Pacific Life Re


The role of reliable data in medicine cannot be underestimated. This applies not only to information describing general population-level phenomena covered in scientific publications, but also to health service records describing individuals. Although text mining methods have been widely applied to the former category, the latter has attracted much less attention. One of the main reasons is that these data were previously stored in a format that made them less accessible for digital processing. i.e., as paper documents, which were frequently handwritten. However, increasing adoption of digital solutions both by health service institutions and individual medical practitioners has started to change the picture. This new situation poses both new challenges and opportunities for text mining methods, since there is potentially valuable knowledge contained in individual medical records. In this project, we aim to analyse medical reports using text mining techniques, with the specific goal of quantifying the risk associated with the evidence described.


This project is being undertaken by NaCTeM in cooperation with a commercial partner, Pacific Life Re. The main task is to analyse an individual's medical report and determine the level of risk associated with the conditions described. The main challenges include the following:

  • Medical reports are highly structured documents, containing many elements of different types, such as simple information (e.g., date of birth, gender, height and weight), enumerations (e.g., prescribed drugs), textual descriptions (e.g., outcomes of hospital visits) and references to external documents (e.g., test results).
  • Risk can be associated with entities of different types: diseases, symptoms, drugs, test results or habits.
  • The influence of a certain risk factor always depends on its context in the document, e.g., temporal (since medical reports frequently cover many years of treatment) or accompanying gradable adjectives (e.g., severe).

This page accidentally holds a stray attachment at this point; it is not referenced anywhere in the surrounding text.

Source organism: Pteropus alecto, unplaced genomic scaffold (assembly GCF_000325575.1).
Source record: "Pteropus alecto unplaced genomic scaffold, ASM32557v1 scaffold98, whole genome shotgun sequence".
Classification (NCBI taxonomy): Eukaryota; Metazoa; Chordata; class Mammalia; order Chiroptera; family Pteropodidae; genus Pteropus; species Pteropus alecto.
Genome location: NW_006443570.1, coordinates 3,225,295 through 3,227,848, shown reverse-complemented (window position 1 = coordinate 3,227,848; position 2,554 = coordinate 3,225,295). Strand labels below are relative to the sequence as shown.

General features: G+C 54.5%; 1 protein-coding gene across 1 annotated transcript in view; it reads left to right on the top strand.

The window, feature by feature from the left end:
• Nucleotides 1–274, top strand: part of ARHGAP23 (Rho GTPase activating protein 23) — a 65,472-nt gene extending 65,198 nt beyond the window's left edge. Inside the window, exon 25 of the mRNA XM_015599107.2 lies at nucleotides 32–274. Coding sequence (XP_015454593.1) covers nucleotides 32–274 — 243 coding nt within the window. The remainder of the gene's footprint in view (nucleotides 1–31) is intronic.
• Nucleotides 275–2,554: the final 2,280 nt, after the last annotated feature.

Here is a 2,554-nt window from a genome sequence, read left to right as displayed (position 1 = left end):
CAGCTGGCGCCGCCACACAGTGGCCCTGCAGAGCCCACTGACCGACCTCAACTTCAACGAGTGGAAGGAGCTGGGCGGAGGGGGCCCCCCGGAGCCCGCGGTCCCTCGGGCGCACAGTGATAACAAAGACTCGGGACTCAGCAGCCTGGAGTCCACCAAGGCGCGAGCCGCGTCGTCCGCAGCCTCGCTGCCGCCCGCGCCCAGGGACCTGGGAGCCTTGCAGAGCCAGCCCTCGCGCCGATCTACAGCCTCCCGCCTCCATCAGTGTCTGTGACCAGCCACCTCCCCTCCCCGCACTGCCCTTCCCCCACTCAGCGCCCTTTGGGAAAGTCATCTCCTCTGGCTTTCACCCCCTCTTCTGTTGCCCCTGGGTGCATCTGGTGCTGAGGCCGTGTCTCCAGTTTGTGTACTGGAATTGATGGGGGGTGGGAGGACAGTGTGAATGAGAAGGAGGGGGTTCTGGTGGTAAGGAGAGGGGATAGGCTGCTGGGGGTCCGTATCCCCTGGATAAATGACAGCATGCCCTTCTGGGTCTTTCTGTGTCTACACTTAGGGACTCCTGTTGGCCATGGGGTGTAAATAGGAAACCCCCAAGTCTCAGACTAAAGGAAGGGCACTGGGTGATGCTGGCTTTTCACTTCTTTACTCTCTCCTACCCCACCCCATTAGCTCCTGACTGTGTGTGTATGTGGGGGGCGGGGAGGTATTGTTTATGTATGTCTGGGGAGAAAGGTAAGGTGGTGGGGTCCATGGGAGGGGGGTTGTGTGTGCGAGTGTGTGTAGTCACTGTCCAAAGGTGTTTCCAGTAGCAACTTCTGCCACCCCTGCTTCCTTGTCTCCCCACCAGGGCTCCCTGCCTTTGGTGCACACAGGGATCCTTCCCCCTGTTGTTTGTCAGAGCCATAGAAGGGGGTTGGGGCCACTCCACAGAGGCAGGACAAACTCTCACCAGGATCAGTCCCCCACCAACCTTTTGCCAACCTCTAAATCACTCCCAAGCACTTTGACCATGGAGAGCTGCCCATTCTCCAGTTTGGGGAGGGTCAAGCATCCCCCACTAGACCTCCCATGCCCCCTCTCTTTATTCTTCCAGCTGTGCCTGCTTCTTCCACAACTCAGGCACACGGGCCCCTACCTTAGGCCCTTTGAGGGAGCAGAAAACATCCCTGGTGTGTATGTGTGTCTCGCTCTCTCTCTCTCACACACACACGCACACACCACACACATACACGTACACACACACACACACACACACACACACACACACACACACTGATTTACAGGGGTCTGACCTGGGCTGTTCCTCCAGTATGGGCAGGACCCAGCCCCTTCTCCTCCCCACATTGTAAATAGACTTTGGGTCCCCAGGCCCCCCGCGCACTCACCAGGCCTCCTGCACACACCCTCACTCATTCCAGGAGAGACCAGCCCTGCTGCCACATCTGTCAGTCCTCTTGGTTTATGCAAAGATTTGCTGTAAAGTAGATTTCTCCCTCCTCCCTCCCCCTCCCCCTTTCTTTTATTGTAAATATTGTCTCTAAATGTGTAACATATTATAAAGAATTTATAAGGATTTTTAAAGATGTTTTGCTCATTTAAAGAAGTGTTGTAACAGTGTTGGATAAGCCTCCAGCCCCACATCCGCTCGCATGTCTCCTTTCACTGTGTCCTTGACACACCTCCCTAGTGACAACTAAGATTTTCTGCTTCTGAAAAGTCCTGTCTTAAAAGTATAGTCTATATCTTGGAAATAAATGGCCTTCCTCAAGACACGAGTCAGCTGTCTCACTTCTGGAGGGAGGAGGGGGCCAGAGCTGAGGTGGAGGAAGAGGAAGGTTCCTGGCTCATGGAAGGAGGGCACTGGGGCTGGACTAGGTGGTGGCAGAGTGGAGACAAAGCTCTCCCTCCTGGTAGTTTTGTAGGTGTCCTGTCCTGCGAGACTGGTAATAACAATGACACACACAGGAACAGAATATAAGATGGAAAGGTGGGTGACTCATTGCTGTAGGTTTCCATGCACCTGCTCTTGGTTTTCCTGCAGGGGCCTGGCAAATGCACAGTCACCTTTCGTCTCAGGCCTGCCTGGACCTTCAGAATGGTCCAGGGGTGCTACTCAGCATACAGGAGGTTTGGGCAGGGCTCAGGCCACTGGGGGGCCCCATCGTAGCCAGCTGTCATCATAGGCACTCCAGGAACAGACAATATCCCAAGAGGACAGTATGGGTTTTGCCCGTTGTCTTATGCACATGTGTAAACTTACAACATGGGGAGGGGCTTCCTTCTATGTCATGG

• The final risk is usually not a simple sum of the influences of individual factors, as some of them may strongly interact with each other, and thus have a significant impact on overall risk, e.g., family history and negative results of related tests.
  • External knowledge is necessary to interpret the document, as the importance of certain types of evidence (e.g., the fact that the individual has prevously suffered from a particular disease) is considered to be implicitly understood by the reader, and hence is not explicitly written in the report.
  • The quality of language is frequently poor: reports may contain many (potentially non-standard) abbreviations and acronyms, incomplete sentences and correspondence with patients, which can pose significant challenges for text mining methods.
The goal of our work is not only to automatically compute a global risk per document, but also to allow humans to understand how the risk value was calculated, by automatically highlighting the parts of the text that have a significant contribution to the result. This would allow them to make use of the text mined information, even if the system was unable to detect all of the risks mentioned.

Related work

The project will build on NaCTeM's experience in the following relevant areas:

  • topic analysis,
  • coembeddings,
  • term extraction (TerMine),
  • biomedical named entity recognition and normalisation,
  • event attribute recognition (negation, confidence etc.),
  • active learning,
  • document classification
The project will also benefit from the expertise of experienced medical risk assessment specialists at Pacific Life Re.


9th October 2018

The work being carried out in this project has been mentioned in an article in Cover magazine, leading industry publication for life protection and health insurance.


Przybyła, P., Brockmeier, A. J. and Ananiadou, S.. (2018). Quantifying Risk Factors in Medical Reports with a Context-Aware Linear Model. Journal of the American Medical Informatics Association, 26(6):537-546

Project team

Principal Investigator: Prof. Sophia Ananiadou
Researchers: Dr. Nhung Nguyen, Mr. Paul Thompson